Published at 10.11.2014
Thursday August 14th we attended the London PaaS User Group (LOPUG) meetup at OpenCredo and gave a talk while we were at it. But only after Richard Davies, CEO and co-founder of ElasticHosts Ltd, talked a bit about Linux Containers used in tools such as LXC and Docker, their use in IaaS and PaaS platforms, and their benefits over traditional visualized servers.
Next it was up to me to share something on combining Cloud Foundry and OpenStack. Speaking from experience – anynines runs a public Cloud Foundry on a self-hosted OpenStack infrastructure – I shared some of the challenges and benefits of running on OpenStack. And mentioned virtual machine availability, failover methods and implications on service design. And I pointed at things.
The anynines stack is built up from rented hardware in a datacenter, with (initially) VMware and then Cloud Foundry on top of that. We then migrated from a rented VMware to a self-hosted OpenStack (because of reasons).
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Our OpenStack run Cloud Foundry has been running for more than 6 months. We started looking into OpenStack maybe 2 years ago, its major release back then was Diabolo. We learned a lot over time. Before Grizzly OpenStack was not ready for production. The update process included a lot of manual work, there were no automated (script driven) upgrades. With manual database schema migrations and configuration file changes the risk of breaking stuff was tremendously high. We would usually just wipe all VM’s, install the upgrades and hope for the best.
With Grizzly things changed and our sysops were optimistic that we could run Cloud Foundry on top of OpenStack. We still ran our OpenStack setup alongside our VMware setup, to make sure everything runs smoothly. The switch from Havanna to Icehouse was the next upgrade on our list. This was the first production upgrade – which is exciting. We used Chef to roll-out Icehouse including its configuration changes and the upgrade was well tested on a separate multi-server OpenStack staging system.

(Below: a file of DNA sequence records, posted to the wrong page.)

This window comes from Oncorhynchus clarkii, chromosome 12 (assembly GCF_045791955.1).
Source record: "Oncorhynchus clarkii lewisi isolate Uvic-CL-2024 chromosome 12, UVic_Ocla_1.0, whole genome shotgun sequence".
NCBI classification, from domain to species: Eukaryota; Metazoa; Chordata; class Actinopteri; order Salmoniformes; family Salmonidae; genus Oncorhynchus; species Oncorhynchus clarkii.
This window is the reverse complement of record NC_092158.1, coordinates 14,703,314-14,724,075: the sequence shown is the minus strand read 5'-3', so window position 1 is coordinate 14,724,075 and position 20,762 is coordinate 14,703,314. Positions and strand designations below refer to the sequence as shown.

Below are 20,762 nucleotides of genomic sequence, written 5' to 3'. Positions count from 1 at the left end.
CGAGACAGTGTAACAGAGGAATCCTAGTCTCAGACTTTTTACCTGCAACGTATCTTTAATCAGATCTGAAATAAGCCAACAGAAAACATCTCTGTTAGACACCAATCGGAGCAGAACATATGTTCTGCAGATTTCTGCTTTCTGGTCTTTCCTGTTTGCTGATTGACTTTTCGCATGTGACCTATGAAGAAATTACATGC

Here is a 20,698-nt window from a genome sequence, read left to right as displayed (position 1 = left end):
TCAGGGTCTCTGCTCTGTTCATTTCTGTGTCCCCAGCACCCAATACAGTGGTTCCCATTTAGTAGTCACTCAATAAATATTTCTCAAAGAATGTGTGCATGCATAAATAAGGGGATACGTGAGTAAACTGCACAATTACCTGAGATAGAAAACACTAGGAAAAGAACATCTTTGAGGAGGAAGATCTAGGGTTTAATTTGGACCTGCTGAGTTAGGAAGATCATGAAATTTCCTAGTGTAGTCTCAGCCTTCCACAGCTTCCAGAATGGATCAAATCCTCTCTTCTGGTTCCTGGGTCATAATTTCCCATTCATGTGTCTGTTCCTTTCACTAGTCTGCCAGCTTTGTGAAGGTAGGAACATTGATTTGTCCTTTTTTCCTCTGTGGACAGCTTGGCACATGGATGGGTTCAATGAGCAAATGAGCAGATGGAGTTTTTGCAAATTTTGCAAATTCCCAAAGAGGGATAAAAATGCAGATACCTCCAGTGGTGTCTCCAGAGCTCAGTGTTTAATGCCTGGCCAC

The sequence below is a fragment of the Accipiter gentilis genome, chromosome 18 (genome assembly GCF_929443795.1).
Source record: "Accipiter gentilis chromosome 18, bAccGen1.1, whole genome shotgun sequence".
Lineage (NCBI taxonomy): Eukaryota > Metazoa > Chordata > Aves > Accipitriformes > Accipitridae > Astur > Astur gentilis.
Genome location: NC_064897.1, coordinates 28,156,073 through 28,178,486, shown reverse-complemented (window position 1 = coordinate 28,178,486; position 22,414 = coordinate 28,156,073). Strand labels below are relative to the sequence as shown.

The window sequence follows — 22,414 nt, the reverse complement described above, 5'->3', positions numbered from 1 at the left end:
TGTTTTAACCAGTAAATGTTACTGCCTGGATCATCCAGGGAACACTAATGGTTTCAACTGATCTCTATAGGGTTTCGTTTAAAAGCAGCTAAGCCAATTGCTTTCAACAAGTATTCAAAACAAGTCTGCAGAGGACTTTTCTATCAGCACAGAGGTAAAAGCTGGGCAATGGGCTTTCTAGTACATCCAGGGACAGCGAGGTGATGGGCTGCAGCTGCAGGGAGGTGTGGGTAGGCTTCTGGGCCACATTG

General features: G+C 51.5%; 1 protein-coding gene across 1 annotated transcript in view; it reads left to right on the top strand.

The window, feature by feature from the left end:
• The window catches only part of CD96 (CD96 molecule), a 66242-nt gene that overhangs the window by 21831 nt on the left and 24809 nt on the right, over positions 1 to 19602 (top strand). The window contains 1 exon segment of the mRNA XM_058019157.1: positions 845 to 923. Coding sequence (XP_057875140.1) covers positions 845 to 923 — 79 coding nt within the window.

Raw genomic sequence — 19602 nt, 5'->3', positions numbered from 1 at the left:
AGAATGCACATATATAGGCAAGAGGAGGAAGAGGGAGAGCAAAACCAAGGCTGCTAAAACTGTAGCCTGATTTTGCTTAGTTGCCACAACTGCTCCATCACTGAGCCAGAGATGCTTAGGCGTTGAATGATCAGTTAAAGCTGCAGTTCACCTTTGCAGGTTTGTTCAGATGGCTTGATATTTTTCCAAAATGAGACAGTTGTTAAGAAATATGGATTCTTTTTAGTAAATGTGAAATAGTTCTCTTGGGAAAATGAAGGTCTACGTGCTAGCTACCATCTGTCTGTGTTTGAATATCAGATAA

Rolling upgrades are supported with Icehouse on. The promise is that you don’t have shut down VM’s doing updates. No downtime of the entire cloud.
OpenStack is not VMware and we have seen some VM’s dying, Pivotal has seen a similar problem when it switched from VMware to AWS (or PWS). VMware’s high availability features are pretty neat. So what kills VM’s? In our case: random kernel panics (kernel bug) and hardware outages.
OpenStack comes with a concept that’s called availability zones. You build disjunct networks, racks, etc and each disjunct zone is an availability zone. You tell OpenStack about these availability zones. Whenever you provision a virtual machine you can choose the availability zones for the VM’s and build your Bosh releases accordingly.
OpenStack aggregates are similar to the availability zones concept, although the intention is not about ‘failing over’ something but selecting hosts with certain attributes (e.g. SSD-aggregate). Where availability zones take care that outages don’t escalate too much, aggregates help you pick VM’s from hosts with attributes.
OpenStack’s load balancer is not inherently clustered at the moment, and thus a single point of failure. But a LBaaS failover can be realized using the pacemaker/corosync and GlusterFS.
In contrast to VMware where we can rely on highly available virtual machines, much like Amazon we wanted to have less expensive hardware, with the probability that hardware would go down. To harden our systems on all layers, we defined three VM failover strategies:
Wardenized services (community services) are cute for pet projects, yet not suitable for production. Implementations are often outdated, and more importantly: one size doesn’t fit all. There’s no production-ready Cloud Foundry without high quality, clusterable services.